Analysis of the immunoproteome of Mycoplasma mycoides subsp. mycoides small colony type reveals immunogenic homologues to other known virulence traits in related Mycoplasma species
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Jores, J.; Meens, J.; Buettner, F.F.R.; Linz, B.; Naessens, J.; Gerlach, G.F. 2009. Analysis of the immunoproteome of Mycoplasma mycoides subsp. mycoides small colony type reveals immunogenic homologues to other known virulence traits in related Mycoplasma species. Veterinary Immunology and Immunopathology. v. 131(3-4). p. 238-245.
Permanent link to this item: http://hdl.handle.net/10568/393
Contagious bovine pleuropneumonia (CBPP) caused by Mycoplasma mycoides subsp. mycoides small colony type (MmmSC) has been eradicated in the developed world, but it is still present in many countries of sub-Saharan Africa. After initially successful control measures in the 1960s it has been spreading due to a lack of money, fragmentation of veterinary services, uncontrolled cattle movement, insufficient vaccine efficacy and sensitivity of current diagnostic tests. In this study we used two-dimensional polyacrylamide gel electrophoresis followed by immunoblot with sera from MmmSC-infected animals and MALDI-ToF mass spectrometry to identify novel immunogenic proteins as candidate molecules for improved diagnostics and vaccines. We identified 24 immunogens recognized by pooled sera from experimentally infected cattle. Furthermore, a serum from an animal with acute clinical disease as well as severe pathomorphological lesions recognized 13 additional immunogens indicating variation in the antibody responses to CBPP amongst cattle. Most immunogens showed compelling similarity to protein/gene sequences in the two ruminant pathogens M. capricolum subsp. capricolum and M. mycoides subsp. mycoides large colony type both belonging to the mycoides cluster. Three of these proteins, namely glycerol-3-phosphate oxidase, adenylosuccinate synthase, and glyceraldehyde-3-phosphate dehydrogenase, had no compelling homologue in the other distantly related bovine pathogen M. agalactiae. In addition, translation elongation factor Tu, heat shock protein 70, pyruvate dehydrogenase, and FKBP-type peptidyl-prolyl isomerase, which have been found to mediate adhesion to host tissue in other mycoplasmas were shown to be expressed and recognized by sera. These proteins have potential for the development of improved diagnostic tests and possibly vaccines.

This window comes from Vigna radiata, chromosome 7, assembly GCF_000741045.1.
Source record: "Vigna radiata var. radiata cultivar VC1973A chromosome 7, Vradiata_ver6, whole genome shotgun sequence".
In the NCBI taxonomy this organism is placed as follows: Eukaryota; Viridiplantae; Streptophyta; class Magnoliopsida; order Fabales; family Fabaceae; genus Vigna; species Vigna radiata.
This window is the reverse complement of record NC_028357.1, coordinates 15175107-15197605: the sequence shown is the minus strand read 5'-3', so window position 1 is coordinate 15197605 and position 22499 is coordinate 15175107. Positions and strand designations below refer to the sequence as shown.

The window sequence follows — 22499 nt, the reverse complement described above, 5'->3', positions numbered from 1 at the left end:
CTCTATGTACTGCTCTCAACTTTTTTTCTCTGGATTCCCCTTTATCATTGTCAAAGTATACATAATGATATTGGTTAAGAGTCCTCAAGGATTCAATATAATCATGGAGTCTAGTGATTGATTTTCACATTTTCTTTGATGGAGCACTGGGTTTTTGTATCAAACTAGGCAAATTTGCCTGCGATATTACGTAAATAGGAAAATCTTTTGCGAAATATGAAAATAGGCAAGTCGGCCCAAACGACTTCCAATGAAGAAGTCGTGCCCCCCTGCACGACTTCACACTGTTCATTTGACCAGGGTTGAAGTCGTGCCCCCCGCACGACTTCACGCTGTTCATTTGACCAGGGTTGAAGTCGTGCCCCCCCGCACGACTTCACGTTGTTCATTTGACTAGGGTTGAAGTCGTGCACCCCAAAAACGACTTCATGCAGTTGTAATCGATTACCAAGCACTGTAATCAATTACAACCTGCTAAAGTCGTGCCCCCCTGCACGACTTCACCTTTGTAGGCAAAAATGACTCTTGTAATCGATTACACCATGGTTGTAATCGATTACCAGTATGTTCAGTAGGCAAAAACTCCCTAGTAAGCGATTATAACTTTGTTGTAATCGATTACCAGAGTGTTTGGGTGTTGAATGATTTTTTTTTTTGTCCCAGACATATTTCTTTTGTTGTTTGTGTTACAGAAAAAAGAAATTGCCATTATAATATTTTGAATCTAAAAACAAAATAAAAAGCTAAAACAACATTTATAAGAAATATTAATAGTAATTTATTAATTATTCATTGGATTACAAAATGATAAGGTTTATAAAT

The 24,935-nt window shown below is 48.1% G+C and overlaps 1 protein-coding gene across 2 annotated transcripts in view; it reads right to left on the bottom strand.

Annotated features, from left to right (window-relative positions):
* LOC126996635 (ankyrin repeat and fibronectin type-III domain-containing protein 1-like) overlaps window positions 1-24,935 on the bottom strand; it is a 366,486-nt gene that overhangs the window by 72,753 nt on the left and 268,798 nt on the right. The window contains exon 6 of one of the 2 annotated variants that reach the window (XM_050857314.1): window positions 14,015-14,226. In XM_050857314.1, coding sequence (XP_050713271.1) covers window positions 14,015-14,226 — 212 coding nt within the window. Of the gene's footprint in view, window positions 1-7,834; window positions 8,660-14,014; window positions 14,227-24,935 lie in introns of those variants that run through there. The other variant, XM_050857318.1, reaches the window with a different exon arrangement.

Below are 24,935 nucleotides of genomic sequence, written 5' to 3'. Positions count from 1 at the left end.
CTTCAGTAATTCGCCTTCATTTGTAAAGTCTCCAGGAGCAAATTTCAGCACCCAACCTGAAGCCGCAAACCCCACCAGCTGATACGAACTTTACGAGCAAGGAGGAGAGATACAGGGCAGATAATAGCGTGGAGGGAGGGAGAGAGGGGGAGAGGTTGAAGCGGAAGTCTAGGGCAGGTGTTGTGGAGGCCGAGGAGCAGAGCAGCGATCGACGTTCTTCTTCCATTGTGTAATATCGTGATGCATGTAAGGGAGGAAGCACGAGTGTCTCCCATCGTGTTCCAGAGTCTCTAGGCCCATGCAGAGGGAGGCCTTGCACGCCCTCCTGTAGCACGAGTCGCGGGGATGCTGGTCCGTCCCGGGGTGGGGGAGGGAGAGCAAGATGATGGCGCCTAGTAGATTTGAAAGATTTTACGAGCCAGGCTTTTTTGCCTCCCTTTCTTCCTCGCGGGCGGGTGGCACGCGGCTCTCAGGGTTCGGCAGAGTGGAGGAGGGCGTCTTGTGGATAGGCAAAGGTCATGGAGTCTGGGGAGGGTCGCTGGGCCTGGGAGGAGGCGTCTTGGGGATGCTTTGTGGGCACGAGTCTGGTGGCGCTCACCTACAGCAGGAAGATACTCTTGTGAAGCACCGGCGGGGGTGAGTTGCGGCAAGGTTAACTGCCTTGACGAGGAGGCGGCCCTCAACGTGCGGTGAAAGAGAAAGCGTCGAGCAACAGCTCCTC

Joerg Jores and Jan Naessens are ILRI authors